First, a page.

E. coli Is Back With A Vengeance

More than a hundred people affected by E. coli illness from eating contaminated meat

As of April 26, 177 cases of E. coli illness have broken out across ten states, including Virginia. Of these cases, more than twenty have resulted in hospitalization, with the bulk of them occurring in Georgia, Kentucky, and Tennessee.

In response to the spread of disease, meat-producer Colorado Premium has recalled more than 113,000 pounds of ground beef. The production of the items being recalled spans from March 26 through April 12. Despite their actions, Colorado Premium stated that there was no concrete evidence that these items had been tainted, and that consumers shouldn’t feel so threatened that they take a break from beef products.

Nevertheless, the Center for Disease Control advises that consumers put a new foot forward in avoiding E. coli illness. With no cure besides plenty of bed rest and lots of fluids, E. coli can be particularly threatening to the elderly and children under the age of five. Without hospital care, E. coli can result in fatalities. But where is it coming from?

Most strains of E. coli are harmless, found in the intestines of healthy people and animals. However, some varieties, including E. coli O157:H7, can cause severe symptoms of vomiting, abdominal cramps, and diarrhea. These symptoms are a result of an infection occurring three or four days after exposure to E. coli bacteria, causing damage to red blood cells and the kidneys.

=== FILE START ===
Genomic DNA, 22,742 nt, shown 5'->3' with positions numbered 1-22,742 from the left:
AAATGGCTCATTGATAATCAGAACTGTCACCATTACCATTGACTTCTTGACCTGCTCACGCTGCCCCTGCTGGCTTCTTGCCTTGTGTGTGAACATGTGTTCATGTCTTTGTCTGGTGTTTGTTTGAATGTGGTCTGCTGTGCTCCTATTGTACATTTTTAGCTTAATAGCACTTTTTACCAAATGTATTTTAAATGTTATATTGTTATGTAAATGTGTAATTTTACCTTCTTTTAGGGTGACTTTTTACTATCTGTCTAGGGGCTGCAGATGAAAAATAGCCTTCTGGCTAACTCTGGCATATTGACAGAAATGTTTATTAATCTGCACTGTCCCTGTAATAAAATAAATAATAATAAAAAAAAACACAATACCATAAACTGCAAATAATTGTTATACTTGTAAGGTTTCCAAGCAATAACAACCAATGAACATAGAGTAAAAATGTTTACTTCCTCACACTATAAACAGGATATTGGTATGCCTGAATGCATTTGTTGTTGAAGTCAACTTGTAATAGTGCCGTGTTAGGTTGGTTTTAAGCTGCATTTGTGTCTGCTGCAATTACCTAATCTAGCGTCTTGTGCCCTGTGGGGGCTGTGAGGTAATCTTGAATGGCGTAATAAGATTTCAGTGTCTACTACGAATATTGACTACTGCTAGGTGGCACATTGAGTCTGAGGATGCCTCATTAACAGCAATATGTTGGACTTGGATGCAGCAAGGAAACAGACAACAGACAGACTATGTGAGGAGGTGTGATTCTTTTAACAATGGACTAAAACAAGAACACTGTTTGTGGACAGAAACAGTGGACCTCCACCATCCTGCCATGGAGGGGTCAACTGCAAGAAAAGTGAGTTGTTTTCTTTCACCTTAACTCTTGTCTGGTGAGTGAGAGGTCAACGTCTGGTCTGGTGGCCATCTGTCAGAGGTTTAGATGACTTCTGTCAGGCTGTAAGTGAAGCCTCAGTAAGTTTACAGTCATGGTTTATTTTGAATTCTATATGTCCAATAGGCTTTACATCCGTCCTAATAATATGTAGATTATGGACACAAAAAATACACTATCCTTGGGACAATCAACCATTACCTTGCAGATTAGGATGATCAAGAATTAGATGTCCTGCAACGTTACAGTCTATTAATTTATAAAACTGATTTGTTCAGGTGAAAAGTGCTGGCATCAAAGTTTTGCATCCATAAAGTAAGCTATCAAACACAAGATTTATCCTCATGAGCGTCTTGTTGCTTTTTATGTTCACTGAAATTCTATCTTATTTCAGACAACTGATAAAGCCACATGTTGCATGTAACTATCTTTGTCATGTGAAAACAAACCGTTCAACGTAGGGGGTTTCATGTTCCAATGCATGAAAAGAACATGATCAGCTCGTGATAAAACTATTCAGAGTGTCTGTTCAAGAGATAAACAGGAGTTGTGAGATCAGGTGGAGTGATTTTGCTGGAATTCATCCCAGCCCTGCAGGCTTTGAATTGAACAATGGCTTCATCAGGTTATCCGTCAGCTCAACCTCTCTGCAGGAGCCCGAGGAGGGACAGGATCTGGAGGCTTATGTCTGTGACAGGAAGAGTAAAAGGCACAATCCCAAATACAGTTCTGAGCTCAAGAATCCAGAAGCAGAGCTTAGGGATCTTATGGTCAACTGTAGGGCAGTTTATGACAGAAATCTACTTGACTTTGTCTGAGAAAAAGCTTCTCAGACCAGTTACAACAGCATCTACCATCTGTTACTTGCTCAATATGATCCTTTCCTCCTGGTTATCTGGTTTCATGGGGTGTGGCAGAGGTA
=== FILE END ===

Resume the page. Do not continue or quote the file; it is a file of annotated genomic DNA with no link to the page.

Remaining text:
The most common sources of E. coli are undercooked meats (especially cow products), unpasteurized dairy and juices, and greens such as spinach and lettuce. However, it’s important that consumers are aware that the bacteria can be hosted by any food product as a result of cross-contamination. For that reason, the CDC released a multi-step disease prevention checklist for shopping, cooking, and eating.

When purchasing and storing food products, it’s important to keep them separate to avoid cross-contamination. Use supermarket provided plastic covers on all meats, fruits, and vegetables when adding them to the cart. At home, keep a fair amount of distance between raw meats, milk, eggs, seafood, fruits, and veggies. Many refrigerators have separate drawers for these products for this reason.  

It’s important to be wary about purchases, too: some farms sell unpasteurized milks and ciders that are at higher risk of hosting harmful strains of E. coli. To be safe, consumers should check labels for the sources of foods, keep up to date with food recalls, and abide by CDC advisory. Restaurant frequenters should steer clear of problematic foods during outbreak periods; for instance, cheeseburgers might not be the safest selection this month.

For those who cook at home, the CDC prescribes frequent, thorough hand and food washing throughout preparation. Invest in a fruit and vegetable brush, clean cutting boards between food groups, and wash hands after each step. If cooking meats, the CDC recommends investing in a food thermometer to pinpoint the exact moment food is safe to eat, as color doesn’t say it all. Since the right internal temperatures of meats vary, those interested should refer to the CDC’s website for more information.

Finally, food should be chilled responsibility. If outside of a fridge or freezer for more than two hours, perishables should be disposed of lest consumers risk contamination. For this reason, thawing frozen foods should take place in the fridge, not on the kitchen counter.

Food safety measures like these are for more than avoiding E. coli infection. For the good of the public, consumers should make intelligent cooking, shopping, and eating choices so that society can live at its healthiest, regardless of whether or not safety concerns make the news.